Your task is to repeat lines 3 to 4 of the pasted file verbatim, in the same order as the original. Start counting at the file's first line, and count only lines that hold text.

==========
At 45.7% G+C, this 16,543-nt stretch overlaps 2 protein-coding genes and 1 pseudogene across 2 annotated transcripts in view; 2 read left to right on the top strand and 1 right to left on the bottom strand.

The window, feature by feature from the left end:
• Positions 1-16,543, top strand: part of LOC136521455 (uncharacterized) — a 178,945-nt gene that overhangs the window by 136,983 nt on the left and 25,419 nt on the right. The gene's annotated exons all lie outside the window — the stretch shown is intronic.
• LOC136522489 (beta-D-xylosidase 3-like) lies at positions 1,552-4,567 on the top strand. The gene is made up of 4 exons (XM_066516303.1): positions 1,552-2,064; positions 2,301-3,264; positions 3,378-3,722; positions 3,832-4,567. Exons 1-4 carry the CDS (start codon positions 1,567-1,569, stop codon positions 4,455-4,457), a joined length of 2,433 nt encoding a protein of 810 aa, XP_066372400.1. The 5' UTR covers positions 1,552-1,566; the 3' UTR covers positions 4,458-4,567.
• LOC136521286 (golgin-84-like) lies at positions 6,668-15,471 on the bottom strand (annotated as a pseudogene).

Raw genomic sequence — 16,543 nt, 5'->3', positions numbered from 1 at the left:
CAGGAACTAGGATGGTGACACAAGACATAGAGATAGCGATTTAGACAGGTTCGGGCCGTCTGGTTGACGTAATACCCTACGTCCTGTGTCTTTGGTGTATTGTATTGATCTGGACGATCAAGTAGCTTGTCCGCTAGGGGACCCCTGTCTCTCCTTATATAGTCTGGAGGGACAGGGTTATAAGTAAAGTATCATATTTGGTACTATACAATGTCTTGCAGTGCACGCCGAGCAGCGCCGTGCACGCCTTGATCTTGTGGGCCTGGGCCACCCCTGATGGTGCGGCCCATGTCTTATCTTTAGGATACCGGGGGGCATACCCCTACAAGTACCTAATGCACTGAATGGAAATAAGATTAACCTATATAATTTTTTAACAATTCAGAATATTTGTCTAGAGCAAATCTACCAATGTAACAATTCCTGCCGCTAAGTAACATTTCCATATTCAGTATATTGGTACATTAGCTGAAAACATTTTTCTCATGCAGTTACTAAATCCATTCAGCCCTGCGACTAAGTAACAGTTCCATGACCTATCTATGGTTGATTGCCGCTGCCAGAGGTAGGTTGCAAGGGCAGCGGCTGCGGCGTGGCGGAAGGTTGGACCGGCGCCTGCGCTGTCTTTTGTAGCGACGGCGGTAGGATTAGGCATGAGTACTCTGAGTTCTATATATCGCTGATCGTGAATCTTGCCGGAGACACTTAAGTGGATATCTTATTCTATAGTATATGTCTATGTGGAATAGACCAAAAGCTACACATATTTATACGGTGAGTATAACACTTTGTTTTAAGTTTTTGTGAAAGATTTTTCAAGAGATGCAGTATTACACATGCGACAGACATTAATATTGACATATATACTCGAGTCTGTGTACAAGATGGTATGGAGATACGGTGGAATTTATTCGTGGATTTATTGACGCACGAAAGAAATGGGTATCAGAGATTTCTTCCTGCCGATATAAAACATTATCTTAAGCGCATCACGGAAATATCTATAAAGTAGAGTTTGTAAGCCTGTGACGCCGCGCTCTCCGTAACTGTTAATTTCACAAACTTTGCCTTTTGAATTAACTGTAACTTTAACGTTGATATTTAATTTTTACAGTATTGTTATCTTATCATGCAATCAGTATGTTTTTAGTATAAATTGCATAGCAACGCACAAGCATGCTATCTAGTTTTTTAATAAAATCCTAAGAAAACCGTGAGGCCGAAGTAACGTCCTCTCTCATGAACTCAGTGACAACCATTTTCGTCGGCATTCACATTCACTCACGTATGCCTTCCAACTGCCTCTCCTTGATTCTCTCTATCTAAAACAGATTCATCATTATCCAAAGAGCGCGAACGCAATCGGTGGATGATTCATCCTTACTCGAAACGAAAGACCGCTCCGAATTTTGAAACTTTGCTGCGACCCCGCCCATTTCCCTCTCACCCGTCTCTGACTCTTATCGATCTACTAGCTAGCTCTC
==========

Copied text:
• Positions 1-16,543, top strand: part of LOC136521455 (uncharacterized) — a 178,945-nt gene that overhangs the window by 136,983 nt on the left and 25,419 nt on the right. The gene's annotated exons all lie outside the window — the stretch shown is intronic.
• LOC136522489 (beta-D-xylosidase 3-like) lies at positions 1,552-4,567 on the top strand. The gene is made up of 4 exons (XM_066516303.1): positions 1,552-2,064; positions 2,301-3,264; positions 3,378-3,722; positions 3,832-4,567. Exons 1-4 carry the CDS (start codon positions 1,567-1,569, stop codon positions 4,455-4,457), a joined length of 2,433 nt encoding a protein of 810 aa, XP_066372400.1. The 5' UTR covers positions 1,552-1,566; the 3' UTR covers positions 4,458-4,567.